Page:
A lot of people actually get excited about tax season. Why? Because they are lucky enough to get a tax refund. But what happens when you aren’t so lucky and you owe taxes one year? What if you weren’t expecting to owe and you don’t have any cash to spare – what do you do then? Here are a few tips if it turns out that you owe taxes.

  1. PAY ON TIME

Most importantly to remember, is to pay the taxes you owe on time. All of it, by April 18th. There are no extensions for paying the government taxes they are owed. Extensions are for filing returns only, not payments.

The U.S. Government is the toughest collection agency there is and they don’t mess around. If you don’t pay your debt, you not only get hit with a late fee, called a penalty, you also get hit with interest. The penalty is 0.5% for every month, or part of a month, that you fail to pay your debt in full (up to a maximum of 25%). Then on top of all of that, your debt collects interest – daily. The interest rate is determined quarterly and is the federal short term rate plus 3 percent. Ouch.

  1. SET UP A PAYMENT PLAN

If the amount is not very large, say $500, skip to number three. It may be more cost effective to take more time to come up with the money and take a small hit in fees than try to set up an installment agreement. But if you the amount is substantial and you know you will have trouble paying the amount owed in full, better contact the IRS to get started on a payment plan and do not delay. The agreement may save you from penalties and interest, but it’s still going to cost you. The IRS charges set up fees:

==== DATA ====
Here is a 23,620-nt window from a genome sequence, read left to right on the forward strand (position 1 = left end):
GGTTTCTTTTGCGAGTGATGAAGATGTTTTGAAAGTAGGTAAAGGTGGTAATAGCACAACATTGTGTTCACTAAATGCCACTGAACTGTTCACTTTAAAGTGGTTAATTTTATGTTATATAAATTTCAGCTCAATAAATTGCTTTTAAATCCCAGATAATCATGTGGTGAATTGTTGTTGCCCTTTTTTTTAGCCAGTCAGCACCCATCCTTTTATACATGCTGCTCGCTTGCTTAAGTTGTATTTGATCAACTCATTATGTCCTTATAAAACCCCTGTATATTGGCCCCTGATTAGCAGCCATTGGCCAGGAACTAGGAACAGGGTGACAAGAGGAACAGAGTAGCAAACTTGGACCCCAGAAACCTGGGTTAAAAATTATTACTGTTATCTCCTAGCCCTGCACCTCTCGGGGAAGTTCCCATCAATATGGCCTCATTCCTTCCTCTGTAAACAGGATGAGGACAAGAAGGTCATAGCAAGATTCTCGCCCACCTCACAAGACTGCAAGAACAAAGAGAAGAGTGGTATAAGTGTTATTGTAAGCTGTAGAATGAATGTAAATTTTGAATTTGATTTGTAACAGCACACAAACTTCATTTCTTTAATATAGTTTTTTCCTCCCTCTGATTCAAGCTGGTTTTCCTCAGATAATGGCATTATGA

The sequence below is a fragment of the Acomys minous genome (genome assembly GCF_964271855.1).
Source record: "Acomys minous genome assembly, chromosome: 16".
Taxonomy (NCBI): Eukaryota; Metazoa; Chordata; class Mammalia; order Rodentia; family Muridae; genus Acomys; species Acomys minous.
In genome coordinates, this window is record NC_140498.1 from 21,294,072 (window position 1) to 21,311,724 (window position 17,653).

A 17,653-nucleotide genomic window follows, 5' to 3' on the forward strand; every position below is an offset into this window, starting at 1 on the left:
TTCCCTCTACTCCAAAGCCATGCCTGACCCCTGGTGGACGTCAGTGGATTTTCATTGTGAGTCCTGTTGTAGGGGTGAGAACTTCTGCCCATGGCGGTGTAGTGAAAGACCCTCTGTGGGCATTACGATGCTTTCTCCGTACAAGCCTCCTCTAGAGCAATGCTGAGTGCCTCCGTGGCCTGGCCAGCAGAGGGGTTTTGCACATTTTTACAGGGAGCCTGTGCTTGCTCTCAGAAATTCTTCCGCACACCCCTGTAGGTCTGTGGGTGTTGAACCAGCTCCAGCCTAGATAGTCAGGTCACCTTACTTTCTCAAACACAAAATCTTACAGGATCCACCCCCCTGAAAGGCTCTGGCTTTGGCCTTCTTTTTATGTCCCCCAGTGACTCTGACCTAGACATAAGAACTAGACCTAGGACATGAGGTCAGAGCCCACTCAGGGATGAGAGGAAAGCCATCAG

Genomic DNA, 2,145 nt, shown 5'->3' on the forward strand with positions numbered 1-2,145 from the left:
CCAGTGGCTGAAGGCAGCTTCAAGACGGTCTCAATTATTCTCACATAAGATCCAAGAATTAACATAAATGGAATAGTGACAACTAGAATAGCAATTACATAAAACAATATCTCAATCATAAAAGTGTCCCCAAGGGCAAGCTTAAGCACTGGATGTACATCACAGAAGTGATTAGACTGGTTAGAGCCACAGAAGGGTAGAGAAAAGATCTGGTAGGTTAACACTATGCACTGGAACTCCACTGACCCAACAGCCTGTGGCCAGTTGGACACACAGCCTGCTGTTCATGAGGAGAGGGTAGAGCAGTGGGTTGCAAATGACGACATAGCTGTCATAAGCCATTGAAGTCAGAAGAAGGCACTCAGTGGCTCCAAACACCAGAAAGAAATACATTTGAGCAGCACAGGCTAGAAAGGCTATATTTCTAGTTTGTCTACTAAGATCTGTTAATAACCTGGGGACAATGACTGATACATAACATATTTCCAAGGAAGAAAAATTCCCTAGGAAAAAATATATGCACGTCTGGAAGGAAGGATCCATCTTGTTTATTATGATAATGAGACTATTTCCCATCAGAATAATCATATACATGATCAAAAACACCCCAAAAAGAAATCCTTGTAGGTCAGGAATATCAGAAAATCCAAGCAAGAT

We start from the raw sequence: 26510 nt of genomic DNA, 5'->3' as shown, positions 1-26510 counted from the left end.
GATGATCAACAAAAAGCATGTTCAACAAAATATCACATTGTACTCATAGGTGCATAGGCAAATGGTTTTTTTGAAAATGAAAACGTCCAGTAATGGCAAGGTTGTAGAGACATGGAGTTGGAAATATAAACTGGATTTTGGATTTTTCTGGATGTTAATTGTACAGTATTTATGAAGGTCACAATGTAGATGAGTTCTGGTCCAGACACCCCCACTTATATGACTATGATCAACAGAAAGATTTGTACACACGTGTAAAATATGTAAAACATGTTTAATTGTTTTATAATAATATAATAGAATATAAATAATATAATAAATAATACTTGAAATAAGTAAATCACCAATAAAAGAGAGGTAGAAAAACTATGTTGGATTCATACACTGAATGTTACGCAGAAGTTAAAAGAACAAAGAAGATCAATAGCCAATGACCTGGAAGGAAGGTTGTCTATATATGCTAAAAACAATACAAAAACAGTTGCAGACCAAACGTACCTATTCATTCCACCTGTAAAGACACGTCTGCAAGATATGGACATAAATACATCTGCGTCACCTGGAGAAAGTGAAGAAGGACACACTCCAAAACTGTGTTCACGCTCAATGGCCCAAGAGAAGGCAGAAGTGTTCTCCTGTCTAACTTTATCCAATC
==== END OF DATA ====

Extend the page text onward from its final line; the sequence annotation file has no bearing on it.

USER FEE CATEGORY  CURRENT FEE  FEE As Of 1/1/17
Regular installment agreement1 $120 $225
Regular installment agreement with direct debit (DDIA)2 $52 $107
Low income installment agreement (regular or DDIA) $43 $43
Online payment agreement — regular installment agreement3 $120 $149
Online payment agreement — Direct debit installment agreement (DDIA)4 $52 $31
Restructured/reinstated installment agreement $50 $89
Restructured/reinstated low income installment agreement (new fee) $43

User fee table notes:

  1. Apply by submitting Form 9465, Installment Agreement Request (PDF), by contacting a telephone assistor or at an IRS walk-in office. Choose to make payments by means other than direct debit.
  2. Apply by submitting Form 9465, Installment Agreement Request (PDF), by contacting a telephone assistor or at an IRS walk-in office. Choose to make payments by direct debit from a bank account.
  3. Apply online. Choose to make payments by means other than direct debit.
  4. Apply online. Choose to make payments by direct debit from a bank account. Lowest cost choice.

 

  1. USE OTHER SOURCES OF MONEY

If the amount owed is not worth the payment plan fees or maybe you don’t want to bother with one, you can always get creative to come up with the extra money. Emergency funds or family loans (which are usually interest free) are some possibilities. Selling some of your unused, unwanted belongings, babysitting or dog walking are great ways for faster cash. Avoid using cash advances from lines of credit, paycheck advance stores or other money options that charge interest. Paying a debt with a debt can keep you in the financial doghouse. It is also not recommended to dip into retirement savings if at all possible. No need to pay a penalty for an early withdrawal and jeopardize your future in one swoop.